Piercings are more common in adolescents, teenagers, and young adults looking for ways to express themselves. Although ear piercings are the most common form, some people get other body parts pierced, such as the belly button, nose, gums, and other parts of the body.
There is nothing wrong with expressing yourself through body modifications such as tattoos or piercings. However, having a piercing, specifically in or around your mouth, can affect your dental health.
So before you take the plunge and get a tongue or lip piercing, let a dental specialist on veneers and dental bridges in Fort Lauderdale share some of the potential issues you may encounter.
Risk of infection
If you’ve experienced having your ears pierced before, one of the usual concerns for a new piercing is keeping it clean. Small as the hole may be, it is still considered an open wound. As such, it is essential to ensure that the area around the piercing stays clean during the healing process.
The situation gets even more complicated when it comes to oral piercings.
Your mouth is home to millions of both good and bad bacteria. The bacteria can infiltrate and infect the wound at any time. With an infected wound, you also run the risk of developing diseases such as herpes or hepatitis.
The first few weeks are especially risky. If you observe any swelling, feel pain, develop chills or fever after getting your piercing, contact your dentist right away.
Damage to your teeth and gums
There are plenty of ways to damage your teeth and gums. Something as simple as using a hard toothbrush, chewing ice, or eating too many sweets can cause irreparable damage over time. Having a piercing exacerbates the problem.
The most common piercings are made from metals like titanium, surgical grade stainless steel, or 14k gold. With metal piercings, you increase the chances of your teeth and gums getting damaged from the constant brushing against the piercing. If worn long enough, piercings can also damage other soft tissue, such as the roof of your mouth.
Constant contact with the piercing can also remove some of the teeth enamel. Without this protective layer, you end up with weaker or deformed teeth. Because of this, it is common to find people with piercings who have chipped or cracked teeth.
The same goes for the gums. Constant rubbing causes the gums to recede. In extreme cases, this exposes the roots, increasing the chances of a buildup of bacteria and even tooth loss.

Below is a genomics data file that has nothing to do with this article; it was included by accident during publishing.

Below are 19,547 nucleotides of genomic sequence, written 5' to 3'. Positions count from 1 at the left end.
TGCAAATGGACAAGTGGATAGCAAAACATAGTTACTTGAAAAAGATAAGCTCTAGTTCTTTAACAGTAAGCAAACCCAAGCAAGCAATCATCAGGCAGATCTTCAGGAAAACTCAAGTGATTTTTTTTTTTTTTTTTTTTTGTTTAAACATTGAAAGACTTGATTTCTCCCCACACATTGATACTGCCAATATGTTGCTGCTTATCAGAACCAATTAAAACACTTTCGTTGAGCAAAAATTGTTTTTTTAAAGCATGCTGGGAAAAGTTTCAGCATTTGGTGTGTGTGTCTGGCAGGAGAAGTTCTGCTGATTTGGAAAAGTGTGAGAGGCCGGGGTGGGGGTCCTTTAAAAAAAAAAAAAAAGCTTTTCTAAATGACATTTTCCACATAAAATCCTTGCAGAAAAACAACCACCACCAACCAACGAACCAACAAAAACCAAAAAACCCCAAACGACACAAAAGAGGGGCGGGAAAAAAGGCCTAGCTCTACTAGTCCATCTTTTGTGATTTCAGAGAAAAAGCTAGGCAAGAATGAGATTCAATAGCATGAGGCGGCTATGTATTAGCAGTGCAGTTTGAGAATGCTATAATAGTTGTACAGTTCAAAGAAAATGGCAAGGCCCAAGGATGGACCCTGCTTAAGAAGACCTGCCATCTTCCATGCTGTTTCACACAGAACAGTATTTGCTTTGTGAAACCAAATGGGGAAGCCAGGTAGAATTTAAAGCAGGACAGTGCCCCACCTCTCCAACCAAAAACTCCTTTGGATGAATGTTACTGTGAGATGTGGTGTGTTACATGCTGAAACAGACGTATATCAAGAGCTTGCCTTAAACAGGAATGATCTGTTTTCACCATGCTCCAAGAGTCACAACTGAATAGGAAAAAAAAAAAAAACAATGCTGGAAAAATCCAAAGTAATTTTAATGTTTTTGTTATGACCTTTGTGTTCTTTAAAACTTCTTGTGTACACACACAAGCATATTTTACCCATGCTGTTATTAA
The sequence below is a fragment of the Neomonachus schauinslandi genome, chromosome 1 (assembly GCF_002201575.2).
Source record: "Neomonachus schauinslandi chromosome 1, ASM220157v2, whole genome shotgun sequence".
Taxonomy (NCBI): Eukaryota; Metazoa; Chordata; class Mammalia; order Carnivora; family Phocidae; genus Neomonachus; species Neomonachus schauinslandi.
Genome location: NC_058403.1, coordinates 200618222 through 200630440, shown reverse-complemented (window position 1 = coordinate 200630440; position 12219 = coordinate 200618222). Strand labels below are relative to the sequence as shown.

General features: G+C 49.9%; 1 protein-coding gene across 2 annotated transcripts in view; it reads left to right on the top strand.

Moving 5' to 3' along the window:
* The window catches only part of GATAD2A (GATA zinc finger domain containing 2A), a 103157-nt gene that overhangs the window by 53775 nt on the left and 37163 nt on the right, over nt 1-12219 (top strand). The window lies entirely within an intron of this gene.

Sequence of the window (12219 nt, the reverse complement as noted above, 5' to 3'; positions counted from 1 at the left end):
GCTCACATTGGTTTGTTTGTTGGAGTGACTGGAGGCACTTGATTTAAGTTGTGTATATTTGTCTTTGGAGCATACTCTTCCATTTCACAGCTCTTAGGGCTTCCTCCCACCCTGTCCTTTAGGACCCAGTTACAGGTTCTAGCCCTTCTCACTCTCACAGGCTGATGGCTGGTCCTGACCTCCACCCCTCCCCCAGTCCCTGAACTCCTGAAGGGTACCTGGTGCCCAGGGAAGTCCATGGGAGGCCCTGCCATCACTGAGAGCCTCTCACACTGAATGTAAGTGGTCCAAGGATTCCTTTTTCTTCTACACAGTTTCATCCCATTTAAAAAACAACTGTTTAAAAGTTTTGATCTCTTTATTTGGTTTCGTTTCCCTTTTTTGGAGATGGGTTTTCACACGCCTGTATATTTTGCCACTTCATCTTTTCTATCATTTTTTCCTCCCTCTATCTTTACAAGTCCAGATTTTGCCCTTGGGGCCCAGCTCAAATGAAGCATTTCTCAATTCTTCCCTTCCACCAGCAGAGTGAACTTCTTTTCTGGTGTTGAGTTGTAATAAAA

To avoid such situations, experts recommend removing any oral piercings when sleeping, eating, playing sports, or doing any other physically strenuous activity. By removing the piercing during these occasions, you are reducing the potential damage to your teeth, gums, and other parts of the mouth. If you are experiencing any pain, swelling or bleeding, you can sort out gum diseases with dentists in vineland NJ.
If you had any work done on your teeth, you need to be extra careful that the studs or rings don’t damage them. Oral work could be in the form of veneers, crowns, or dental bridges. See a dentist in your local area on a regular basis to check the condition of your dental work.
Some people see plastic piercings as a trendy alternative to metal rings or studs. Given that the material is softer, there is a lower chance that the piercing will damage your gums or teeth. The chances of teeth chipping or cracking also decrease when you pick a plastic piercing.
However, plastic tongue bolts or lip rings are not the perfect solutions. Metal piercings are made from surgical grade materials to make them safe for use. Thing is, some people may develop allergic reactions to metal while others to plastic.
Having an allergic reaction to the piercing is normal, especially when it is new. Potential signs of allergies include rashes, redness, itchiness, or clear fluids oozing out of the area. However, if the symptoms get worse or if you see green or yellow pus, it is time to visit your piercer or dentist as these could be signs of an infection.
Cause nerve damage
The area around the mouth is typically more sensitive than the ear or other parts of the face. One reason is due to the number of nerve endings inside your mouth. With having your lip or tongue pierced, there is a higher risk of developing nerve damage.
The damage done is typically reversible. However, some people with oral piercings do notice a reduction in sensation. Take note of this potential change before getting a piercing if this change is important for you.
The issues stated here should not deter you from getting a piercing. However, talk to your dentist before you get one. This way, you know what to expect and how to maintain good oral hygiene, so your teeth, gums, and piercings look good for years to come.
If you want to correct the dental damage caused by your piercings, opting for composite or porcelain veneers can help. Contact our dental expert on veneers in Fort Lauderdale or your local area for advice today.